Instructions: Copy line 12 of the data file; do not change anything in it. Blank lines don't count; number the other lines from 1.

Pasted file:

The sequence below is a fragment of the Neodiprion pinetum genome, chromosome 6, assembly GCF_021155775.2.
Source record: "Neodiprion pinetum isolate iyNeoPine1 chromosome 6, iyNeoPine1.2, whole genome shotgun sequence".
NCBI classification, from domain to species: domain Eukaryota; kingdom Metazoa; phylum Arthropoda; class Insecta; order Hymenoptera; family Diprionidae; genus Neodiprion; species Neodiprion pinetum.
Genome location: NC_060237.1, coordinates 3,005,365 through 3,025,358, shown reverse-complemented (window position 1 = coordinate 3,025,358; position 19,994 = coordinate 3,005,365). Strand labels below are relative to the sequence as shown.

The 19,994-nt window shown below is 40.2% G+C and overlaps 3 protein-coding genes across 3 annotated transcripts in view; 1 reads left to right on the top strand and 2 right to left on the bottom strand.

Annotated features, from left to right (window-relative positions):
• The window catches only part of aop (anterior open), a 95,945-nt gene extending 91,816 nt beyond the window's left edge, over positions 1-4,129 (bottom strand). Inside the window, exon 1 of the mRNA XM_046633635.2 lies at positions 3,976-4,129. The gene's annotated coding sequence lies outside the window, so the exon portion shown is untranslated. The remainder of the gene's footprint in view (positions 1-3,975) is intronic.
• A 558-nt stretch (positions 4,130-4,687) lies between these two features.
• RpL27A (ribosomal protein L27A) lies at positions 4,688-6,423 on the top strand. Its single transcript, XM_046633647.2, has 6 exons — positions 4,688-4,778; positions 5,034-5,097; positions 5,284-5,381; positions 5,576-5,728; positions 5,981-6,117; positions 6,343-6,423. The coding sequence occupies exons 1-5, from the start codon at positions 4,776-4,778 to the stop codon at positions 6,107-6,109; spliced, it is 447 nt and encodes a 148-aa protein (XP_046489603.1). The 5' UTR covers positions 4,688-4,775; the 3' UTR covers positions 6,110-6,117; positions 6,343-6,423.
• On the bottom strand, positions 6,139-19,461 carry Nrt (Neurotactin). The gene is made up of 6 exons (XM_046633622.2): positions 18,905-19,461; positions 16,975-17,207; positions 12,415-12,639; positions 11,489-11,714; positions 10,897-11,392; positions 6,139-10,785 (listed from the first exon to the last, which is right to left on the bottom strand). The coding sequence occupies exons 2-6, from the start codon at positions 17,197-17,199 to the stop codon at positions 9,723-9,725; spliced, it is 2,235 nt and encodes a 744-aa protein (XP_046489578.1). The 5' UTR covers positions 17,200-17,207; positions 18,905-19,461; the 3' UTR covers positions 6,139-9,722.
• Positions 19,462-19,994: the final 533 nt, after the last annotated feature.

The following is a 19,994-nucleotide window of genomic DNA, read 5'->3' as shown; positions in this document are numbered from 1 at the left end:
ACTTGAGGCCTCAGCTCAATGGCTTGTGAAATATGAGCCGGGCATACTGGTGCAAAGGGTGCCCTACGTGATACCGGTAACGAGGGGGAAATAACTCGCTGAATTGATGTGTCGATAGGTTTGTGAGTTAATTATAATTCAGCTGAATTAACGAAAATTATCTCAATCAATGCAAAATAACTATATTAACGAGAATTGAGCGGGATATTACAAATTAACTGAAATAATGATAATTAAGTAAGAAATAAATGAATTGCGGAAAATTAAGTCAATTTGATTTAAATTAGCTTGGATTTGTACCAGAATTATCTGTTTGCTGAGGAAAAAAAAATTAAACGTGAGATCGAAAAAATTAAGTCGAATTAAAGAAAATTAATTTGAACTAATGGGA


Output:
The following is a 19,994-nucleotide window of genomic DNA, read 5'->3' as shown; positions in this document are numbered from 1 at the left end: